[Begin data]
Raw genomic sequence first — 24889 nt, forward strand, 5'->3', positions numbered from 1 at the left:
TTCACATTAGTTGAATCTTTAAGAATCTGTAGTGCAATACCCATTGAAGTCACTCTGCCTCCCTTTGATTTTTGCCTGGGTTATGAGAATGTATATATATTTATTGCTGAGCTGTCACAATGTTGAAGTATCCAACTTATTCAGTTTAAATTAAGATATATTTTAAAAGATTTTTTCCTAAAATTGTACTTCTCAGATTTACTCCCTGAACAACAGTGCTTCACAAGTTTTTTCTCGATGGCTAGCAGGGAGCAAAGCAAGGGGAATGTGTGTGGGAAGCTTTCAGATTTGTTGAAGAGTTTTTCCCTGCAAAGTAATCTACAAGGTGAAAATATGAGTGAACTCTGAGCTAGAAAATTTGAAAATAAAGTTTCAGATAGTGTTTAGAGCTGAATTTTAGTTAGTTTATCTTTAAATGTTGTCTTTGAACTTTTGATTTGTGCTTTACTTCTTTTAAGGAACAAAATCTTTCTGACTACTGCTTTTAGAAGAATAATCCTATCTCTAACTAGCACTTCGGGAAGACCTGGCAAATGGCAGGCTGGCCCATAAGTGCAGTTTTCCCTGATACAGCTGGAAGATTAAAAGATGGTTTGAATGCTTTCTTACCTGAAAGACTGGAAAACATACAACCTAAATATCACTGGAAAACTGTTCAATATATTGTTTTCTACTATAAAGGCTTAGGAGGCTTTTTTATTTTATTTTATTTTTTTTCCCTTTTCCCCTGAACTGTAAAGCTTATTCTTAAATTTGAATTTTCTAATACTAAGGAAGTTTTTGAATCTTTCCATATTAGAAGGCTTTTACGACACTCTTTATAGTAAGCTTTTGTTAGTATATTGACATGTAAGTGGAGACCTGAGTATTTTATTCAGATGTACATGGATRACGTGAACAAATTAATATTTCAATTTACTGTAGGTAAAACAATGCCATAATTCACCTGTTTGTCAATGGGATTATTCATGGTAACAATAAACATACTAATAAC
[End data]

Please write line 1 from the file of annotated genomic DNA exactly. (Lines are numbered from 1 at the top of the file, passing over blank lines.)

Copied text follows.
Raw genomic sequence first — 24889 nt, forward strand, 5'->3', positions numbered from 1 at the left: